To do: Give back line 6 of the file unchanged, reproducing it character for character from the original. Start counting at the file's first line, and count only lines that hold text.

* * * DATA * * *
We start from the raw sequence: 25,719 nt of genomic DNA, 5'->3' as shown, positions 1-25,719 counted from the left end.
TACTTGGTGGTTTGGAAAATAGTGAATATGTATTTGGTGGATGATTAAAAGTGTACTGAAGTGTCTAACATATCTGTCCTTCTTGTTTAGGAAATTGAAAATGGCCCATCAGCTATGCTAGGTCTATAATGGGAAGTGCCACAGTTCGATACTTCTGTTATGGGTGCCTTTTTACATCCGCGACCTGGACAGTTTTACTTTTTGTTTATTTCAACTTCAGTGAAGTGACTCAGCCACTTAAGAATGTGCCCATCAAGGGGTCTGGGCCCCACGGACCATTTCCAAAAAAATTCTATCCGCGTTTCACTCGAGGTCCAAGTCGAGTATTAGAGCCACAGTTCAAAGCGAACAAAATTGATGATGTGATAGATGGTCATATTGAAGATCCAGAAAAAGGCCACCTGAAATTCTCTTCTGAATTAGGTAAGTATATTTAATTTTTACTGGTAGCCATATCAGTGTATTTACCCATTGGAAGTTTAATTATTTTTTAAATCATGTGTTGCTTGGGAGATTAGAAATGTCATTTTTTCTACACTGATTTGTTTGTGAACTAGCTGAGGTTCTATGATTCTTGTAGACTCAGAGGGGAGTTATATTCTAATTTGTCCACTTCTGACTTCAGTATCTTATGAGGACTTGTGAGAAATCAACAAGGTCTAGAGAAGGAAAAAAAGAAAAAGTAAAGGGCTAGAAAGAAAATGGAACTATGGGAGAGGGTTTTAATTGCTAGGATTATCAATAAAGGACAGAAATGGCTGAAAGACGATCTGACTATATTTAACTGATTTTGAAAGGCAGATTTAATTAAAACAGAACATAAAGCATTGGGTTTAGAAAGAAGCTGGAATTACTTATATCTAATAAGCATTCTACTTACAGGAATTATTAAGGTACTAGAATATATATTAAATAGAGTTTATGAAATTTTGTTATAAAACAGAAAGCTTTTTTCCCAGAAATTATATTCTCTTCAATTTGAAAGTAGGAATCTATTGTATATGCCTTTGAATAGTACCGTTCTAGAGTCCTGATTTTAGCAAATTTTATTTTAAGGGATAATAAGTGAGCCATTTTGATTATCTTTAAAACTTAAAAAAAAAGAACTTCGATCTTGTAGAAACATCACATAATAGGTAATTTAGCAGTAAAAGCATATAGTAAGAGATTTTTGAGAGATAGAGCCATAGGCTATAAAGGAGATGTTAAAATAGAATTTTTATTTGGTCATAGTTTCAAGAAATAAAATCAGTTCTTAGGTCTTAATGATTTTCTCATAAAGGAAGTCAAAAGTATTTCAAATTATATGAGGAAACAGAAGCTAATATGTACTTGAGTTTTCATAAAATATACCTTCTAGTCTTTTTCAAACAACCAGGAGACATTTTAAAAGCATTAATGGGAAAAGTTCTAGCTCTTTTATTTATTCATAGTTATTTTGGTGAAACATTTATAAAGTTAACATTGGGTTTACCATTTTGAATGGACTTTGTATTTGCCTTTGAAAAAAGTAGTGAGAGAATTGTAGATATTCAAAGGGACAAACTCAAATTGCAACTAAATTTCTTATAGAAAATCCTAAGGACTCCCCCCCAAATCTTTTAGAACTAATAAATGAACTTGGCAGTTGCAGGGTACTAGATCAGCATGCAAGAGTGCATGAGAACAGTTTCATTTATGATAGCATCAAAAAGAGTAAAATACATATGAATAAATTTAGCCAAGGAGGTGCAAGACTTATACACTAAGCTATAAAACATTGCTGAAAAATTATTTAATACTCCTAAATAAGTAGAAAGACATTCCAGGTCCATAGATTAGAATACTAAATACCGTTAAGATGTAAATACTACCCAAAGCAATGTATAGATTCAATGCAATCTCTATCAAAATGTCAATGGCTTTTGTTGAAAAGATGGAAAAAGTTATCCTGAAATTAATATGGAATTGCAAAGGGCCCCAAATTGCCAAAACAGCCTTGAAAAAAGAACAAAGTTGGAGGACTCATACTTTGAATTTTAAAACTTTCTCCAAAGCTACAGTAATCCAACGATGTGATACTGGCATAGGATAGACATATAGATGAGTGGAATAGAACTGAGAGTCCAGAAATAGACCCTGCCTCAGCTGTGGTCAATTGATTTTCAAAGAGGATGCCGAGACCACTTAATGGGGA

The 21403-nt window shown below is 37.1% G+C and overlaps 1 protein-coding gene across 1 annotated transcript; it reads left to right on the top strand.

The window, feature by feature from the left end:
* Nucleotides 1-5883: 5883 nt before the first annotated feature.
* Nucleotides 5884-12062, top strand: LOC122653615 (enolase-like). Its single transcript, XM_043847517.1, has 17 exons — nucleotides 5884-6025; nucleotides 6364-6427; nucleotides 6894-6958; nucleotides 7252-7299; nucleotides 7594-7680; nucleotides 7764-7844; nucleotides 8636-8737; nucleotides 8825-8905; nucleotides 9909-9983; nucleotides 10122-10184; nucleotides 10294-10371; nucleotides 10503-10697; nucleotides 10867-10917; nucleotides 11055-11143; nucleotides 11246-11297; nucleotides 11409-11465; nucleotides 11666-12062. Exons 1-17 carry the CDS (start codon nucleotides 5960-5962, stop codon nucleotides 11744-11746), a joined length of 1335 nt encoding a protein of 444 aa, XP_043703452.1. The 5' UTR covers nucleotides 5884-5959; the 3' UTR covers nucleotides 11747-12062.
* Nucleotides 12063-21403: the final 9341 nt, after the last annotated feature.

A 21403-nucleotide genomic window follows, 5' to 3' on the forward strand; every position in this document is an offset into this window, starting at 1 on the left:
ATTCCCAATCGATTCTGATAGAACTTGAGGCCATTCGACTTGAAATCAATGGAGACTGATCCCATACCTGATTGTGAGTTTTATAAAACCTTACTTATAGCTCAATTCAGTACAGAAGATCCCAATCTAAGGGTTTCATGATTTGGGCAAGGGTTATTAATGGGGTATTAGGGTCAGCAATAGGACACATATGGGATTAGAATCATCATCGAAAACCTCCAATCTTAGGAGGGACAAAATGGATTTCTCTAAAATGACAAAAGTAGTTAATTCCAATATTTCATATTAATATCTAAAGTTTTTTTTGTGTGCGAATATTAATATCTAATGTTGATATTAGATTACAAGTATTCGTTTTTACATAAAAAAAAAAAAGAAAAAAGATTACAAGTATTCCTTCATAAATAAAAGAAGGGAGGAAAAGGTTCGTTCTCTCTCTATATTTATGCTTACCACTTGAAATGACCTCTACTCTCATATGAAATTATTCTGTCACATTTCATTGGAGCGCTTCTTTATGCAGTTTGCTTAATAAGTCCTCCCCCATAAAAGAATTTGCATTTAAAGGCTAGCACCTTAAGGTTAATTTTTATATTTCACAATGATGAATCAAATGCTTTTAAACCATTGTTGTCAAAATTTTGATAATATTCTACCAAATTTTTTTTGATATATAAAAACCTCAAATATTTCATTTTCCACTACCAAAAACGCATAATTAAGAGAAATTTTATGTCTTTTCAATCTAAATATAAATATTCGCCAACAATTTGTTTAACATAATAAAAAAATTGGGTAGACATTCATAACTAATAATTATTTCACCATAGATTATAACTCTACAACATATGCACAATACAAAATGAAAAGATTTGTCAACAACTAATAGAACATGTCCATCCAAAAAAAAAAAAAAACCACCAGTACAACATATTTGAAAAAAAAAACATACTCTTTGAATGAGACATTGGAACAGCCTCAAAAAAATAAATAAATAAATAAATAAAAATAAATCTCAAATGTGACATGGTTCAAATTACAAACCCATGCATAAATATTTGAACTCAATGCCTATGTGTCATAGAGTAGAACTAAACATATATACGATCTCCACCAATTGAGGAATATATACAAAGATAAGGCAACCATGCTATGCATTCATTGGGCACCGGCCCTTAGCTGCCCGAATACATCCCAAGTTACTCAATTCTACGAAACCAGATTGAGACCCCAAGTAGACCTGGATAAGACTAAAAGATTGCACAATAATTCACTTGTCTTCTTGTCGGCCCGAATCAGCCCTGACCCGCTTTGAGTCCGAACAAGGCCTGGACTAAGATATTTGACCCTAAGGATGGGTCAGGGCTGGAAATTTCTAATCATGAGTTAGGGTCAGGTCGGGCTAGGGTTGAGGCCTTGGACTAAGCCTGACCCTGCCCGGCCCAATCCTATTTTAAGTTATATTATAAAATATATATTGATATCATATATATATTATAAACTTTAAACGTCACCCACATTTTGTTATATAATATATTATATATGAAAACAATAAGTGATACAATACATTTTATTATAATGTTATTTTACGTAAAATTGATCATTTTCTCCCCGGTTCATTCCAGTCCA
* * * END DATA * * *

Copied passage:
* Nucleotides 5884-12062, top strand: LOC122653615 (enolase-like). Its single transcript, XM_043847517.1, has 17 exons — nucleotides 5884-6025; nucleotides 6364-6427; nucleotides 6894-6958; nucleotides 7252-7299; nucleotides 7594-7680; nucleotides 7764-7844; nucleotides 8636-8737; nucleotides 8825-8905; nucleotides 9909-9983; nucleotides 10122-10184; nucleotides 10294-10371; nucleotides 10503-10697; nucleotides 10867-10917; nucleotides 11055-11143; nucleotides 11246-11297; nucleotides 11409-11465; nucleotides 11666-12062. Exons 1-17 carry the CDS (start codon nucleotides 5960-5962, stop codon nucleotides 11744-11746), a joined length of 1335 nt encoding a protein of 444 aa, XP_043703452.1. The 5' UTR covers nucleotides 5884-5959; the 3' UTR covers nucleotides 11747-12062.